sun 08/12/2019

The School for Scheming, Orange Tree Theatre | reviews, news & interviews

The School for Scheming, Orange Tree Theatre

The School for Scheming, Orange Tree Theatre

A 19th-century comedy full of witty observations, sly mimicry and sarcastic asides

Chris Bone and Imogen Sage as Craven Acton and Helen Plantaganet in "The School for Scheming"Robert Day

Usually, to describe a play as "of its time" is a criticism. It is suggestive of drama that hasn't aged well, that doesn't work quite as well for today's audience as it did for the original crowd. First performed in 1847, Dion Boucicault's The School for Scheming seems at first glance to fall into this category, with its mannered language, twisting plot and moral overtones.

But, as this revival demonstrates, pre-emptive assumptions of staleness can be confounded by a production that is all witty observations, sly mimicry and sarcastic asides. As the title would suggest, the action revolves around an educational establishment - a finishing school, at which the unscrupulous Mrs Fox-French instructs her charges in how to secure noble husbands. The young ladies attract a bevy of bizarre suitors, and as one particular family - the Plantagenets - seek an advantageous marriage to fix their debt problems, an intricately-woven plot emerges in which it seems that everyone is either engaged to someone they don't love or else owes them a vast amount of money.

We long for some of that Wildean sparkleDion Boucicault was a prolific, prosperous impressario of the nineteenth century theatrical world. He toured all over, writing, adapting and performing in numerous plays, and like many of the characters he created, making fortunes only to lose them again.

London Assurance, which opened in 1841, was his first big hit. It's also the work for which he is probably best known to today's theatregoers, thanks to a widely-praised production at the National Theatre in 2010 which starred Simon Russell Beale as foppish dandy Sir Harcourt Courtly and Fiona Shaw as the excellently-named Lady Gay Spanker. In an article written for the programme of London Assurance, Boucicault's biographer Richard Fawkes contends that the playwright "bridged the gap" between the work of Congreve, Sheridan and Goldsmith and that of Wilde and Shaw. It's a useful way to think of it - if you imagine something halfway between Mrs Malaprop and Lady Bracknell, you come close to the kind of character at which Boucicault excelled.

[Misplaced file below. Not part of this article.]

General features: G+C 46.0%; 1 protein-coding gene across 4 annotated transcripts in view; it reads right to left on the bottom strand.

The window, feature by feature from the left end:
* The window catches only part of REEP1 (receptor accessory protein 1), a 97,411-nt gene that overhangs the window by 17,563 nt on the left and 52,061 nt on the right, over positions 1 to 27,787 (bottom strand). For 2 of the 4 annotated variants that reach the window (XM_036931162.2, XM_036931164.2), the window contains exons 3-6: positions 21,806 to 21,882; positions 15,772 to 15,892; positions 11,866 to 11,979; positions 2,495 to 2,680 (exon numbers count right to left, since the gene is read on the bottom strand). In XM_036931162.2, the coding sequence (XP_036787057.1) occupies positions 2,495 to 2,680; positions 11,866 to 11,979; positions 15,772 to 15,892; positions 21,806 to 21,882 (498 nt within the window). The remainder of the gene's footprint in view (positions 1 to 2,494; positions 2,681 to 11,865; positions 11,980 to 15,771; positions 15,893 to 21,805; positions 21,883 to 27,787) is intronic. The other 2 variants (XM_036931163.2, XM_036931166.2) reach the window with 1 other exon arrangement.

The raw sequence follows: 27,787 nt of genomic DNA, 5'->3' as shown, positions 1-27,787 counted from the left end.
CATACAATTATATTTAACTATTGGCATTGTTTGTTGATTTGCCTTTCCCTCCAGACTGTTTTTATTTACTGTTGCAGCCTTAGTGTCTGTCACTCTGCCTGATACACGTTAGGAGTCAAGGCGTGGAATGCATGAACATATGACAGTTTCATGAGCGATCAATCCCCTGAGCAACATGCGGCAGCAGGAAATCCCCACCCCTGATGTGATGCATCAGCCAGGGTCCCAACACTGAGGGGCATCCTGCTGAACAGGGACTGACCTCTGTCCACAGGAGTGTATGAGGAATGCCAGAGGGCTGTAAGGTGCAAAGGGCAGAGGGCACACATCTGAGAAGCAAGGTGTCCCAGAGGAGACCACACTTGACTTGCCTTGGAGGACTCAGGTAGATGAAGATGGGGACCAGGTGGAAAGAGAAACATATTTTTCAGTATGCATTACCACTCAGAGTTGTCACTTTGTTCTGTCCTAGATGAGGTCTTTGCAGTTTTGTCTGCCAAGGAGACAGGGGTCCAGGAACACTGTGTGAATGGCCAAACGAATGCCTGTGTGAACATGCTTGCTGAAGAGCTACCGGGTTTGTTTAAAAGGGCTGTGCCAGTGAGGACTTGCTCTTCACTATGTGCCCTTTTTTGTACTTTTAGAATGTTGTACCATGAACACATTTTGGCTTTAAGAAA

In this production of The School for Scheming, director Auriol Smith has made the very sensible decision to keep things firmly rooted in the original text. There has been no attempt to introduce knowing parallels with today's topical issues, and the production is the better for it. The lines about the ephemeral, swindling nature of capitalism are all the more hilarious when the audience is allowed to make the connection to today's City-dwellers for themselves.

Dominic Hecht and Oliver Gomm in The School for SchemingDominic Hecht (pictured right with Oliver Gomm as Lord Fipley), playing a "speculator" known as The MacDunnum, manages to be funny, despicable and pathetic all at the same time as his machinations take him from impoverished gentility to vast wealth to extreme poverty. In an accomplished cast, Hecht stands out, as does Imogen Sage as heroine Helen Plantaganet. Sage, who is still at drama school, does great things with a difficult role, since Helen has to be as conniving as the rest while still retaining a discernible capacity for redemption.

The only aspect of this play that does feel like it has gone sour with age is the denouement, in which Victorian moralising about the transformative nature of poverty triumphs over witty speculation. It is here that we long for something of that Wildean sparkle. As Boucicault winds up all his loose ends, we want a sly wink that conveys a sense of mischief managed, that tells us not to take the high-falutin stuff too seriously. As The MacDunnum has it, this play is the product of "an electroplated age - there are figures on top, but it's all humbug beneath".

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